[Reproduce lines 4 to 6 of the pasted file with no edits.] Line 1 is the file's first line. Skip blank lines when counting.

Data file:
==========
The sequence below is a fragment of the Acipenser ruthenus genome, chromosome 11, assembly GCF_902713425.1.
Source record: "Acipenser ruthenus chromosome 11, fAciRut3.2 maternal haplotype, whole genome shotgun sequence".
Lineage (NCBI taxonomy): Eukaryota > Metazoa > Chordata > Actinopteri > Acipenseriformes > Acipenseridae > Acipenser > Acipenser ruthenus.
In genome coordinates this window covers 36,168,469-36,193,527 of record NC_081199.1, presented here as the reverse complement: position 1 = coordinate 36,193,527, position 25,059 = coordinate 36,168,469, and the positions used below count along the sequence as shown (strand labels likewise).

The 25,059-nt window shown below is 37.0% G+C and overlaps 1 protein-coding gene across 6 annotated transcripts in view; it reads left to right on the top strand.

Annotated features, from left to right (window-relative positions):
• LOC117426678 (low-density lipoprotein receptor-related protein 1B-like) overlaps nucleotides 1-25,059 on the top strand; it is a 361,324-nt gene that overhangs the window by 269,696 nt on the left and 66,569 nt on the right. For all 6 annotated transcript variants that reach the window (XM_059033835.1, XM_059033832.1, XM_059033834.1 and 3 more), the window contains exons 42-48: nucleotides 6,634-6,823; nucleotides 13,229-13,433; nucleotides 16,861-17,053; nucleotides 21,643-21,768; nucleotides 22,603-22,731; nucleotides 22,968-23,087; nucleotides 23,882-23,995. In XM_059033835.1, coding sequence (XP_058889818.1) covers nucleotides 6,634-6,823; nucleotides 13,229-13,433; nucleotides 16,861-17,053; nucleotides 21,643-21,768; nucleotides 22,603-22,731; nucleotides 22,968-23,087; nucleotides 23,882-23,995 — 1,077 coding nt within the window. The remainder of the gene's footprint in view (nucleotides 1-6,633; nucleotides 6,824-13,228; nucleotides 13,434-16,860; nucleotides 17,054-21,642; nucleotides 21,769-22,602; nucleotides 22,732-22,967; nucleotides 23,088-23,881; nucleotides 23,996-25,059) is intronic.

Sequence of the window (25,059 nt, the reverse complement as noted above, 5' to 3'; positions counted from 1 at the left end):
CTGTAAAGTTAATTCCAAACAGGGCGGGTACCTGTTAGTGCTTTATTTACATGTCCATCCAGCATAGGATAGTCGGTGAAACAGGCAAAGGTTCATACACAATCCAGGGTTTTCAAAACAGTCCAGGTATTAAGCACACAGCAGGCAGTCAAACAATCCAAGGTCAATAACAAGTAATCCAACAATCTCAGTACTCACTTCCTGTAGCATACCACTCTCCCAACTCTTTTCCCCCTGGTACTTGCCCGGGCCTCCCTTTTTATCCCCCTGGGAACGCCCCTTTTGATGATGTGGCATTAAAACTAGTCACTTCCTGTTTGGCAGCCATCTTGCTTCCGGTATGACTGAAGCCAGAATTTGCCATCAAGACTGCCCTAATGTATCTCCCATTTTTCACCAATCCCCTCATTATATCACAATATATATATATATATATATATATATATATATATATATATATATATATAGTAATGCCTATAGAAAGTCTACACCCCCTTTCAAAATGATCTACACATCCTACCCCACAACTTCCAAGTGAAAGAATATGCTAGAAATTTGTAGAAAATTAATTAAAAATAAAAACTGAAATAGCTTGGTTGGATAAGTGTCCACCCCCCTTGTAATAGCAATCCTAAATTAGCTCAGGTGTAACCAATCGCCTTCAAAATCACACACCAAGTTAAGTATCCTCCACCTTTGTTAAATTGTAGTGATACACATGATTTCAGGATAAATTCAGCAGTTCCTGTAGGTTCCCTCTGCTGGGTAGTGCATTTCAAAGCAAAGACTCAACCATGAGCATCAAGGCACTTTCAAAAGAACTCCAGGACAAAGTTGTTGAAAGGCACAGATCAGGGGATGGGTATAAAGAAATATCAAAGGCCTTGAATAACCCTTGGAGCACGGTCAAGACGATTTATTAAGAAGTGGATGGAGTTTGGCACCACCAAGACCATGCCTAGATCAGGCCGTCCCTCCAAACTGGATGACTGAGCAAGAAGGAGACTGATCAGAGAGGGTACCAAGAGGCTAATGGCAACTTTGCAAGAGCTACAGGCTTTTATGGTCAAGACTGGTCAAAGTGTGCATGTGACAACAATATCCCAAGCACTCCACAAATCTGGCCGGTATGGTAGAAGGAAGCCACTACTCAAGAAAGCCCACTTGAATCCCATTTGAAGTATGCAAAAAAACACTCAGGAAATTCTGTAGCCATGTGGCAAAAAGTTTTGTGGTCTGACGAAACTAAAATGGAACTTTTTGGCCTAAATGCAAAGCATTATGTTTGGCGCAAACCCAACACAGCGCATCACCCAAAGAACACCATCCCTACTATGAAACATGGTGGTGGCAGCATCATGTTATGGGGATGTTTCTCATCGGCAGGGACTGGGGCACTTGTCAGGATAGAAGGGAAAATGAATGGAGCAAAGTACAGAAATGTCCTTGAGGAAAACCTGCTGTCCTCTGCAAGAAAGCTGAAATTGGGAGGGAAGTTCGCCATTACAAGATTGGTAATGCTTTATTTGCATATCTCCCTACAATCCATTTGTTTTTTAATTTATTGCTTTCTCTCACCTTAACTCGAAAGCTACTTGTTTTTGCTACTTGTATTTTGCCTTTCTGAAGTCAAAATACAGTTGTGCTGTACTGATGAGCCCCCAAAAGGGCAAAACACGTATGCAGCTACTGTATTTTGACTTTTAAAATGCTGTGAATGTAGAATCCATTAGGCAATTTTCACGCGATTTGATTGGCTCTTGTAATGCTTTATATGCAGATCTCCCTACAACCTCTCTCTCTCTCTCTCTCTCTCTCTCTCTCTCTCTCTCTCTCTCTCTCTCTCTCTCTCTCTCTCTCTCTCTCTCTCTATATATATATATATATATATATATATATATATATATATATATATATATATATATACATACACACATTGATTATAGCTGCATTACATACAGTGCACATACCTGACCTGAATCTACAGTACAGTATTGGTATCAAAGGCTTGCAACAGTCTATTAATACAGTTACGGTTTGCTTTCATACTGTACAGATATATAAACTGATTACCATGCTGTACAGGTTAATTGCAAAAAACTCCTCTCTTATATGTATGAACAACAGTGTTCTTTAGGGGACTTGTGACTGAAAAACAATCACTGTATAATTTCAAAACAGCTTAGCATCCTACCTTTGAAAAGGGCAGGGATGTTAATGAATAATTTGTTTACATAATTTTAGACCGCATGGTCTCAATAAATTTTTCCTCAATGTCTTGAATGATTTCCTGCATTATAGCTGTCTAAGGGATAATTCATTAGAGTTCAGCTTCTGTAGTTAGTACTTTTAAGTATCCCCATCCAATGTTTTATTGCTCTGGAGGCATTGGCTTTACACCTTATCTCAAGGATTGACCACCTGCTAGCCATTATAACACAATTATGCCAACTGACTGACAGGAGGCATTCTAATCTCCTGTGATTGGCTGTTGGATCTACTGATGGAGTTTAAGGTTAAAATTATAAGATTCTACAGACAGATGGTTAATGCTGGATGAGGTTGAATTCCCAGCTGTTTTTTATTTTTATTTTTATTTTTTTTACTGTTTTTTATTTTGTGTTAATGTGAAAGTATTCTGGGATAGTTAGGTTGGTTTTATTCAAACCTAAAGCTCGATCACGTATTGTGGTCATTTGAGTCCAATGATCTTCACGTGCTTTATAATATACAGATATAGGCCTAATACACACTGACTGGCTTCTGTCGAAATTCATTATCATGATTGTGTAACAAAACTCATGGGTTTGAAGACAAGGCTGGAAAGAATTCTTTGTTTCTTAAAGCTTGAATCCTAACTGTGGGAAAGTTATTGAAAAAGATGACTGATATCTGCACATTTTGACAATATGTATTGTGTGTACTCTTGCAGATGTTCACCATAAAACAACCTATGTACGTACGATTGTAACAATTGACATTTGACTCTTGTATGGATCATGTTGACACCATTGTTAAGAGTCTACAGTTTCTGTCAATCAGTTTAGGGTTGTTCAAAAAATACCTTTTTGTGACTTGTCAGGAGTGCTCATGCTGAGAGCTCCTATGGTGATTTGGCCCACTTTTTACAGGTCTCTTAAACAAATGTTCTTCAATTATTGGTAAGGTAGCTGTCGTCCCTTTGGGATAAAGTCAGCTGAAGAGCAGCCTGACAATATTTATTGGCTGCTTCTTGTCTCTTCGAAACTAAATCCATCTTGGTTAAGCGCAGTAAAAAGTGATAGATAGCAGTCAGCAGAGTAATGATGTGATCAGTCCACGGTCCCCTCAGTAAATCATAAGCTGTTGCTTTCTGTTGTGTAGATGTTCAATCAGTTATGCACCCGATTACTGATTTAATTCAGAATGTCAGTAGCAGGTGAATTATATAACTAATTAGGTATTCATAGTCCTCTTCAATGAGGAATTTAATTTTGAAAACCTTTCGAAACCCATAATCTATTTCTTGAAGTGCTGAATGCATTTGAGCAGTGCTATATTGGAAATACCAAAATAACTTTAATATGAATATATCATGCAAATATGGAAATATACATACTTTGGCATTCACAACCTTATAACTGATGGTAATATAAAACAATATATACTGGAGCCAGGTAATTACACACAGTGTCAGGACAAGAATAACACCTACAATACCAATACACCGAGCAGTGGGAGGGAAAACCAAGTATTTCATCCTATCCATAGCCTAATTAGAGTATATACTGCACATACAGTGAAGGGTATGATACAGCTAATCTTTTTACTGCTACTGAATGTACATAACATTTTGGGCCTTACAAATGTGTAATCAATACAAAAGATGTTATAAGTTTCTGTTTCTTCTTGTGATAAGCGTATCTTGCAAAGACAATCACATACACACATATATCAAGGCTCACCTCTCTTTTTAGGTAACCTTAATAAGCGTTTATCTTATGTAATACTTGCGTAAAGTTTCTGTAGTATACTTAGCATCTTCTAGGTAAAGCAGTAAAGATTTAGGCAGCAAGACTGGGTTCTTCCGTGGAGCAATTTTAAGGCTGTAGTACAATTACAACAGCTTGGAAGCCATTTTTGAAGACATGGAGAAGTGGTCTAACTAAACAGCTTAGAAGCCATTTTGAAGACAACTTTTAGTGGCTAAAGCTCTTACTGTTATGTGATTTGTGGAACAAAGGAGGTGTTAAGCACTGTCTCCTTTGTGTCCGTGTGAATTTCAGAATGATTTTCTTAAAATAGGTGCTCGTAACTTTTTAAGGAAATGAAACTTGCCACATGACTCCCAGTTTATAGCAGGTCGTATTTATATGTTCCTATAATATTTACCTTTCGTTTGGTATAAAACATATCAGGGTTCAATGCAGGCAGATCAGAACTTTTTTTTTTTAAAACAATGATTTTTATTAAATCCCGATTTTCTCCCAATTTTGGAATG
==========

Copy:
In genome coordinates this window covers 36,168,469-36,193,527 of record NC_081199.1, presented here as the reverse complement: position 1 = coordinate 36,193,527, position 25,059 = coordinate 36,168,469, and the positions used below count along the sequence as shown (strand labels likewise).

The 25,059-nt window shown below is 37.0% G+C and overlaps 1 protein-coding gene across 6 annotated transcripts in view; it reads left to right on the top strand.

Annotated features, from left to right (window-relative positions):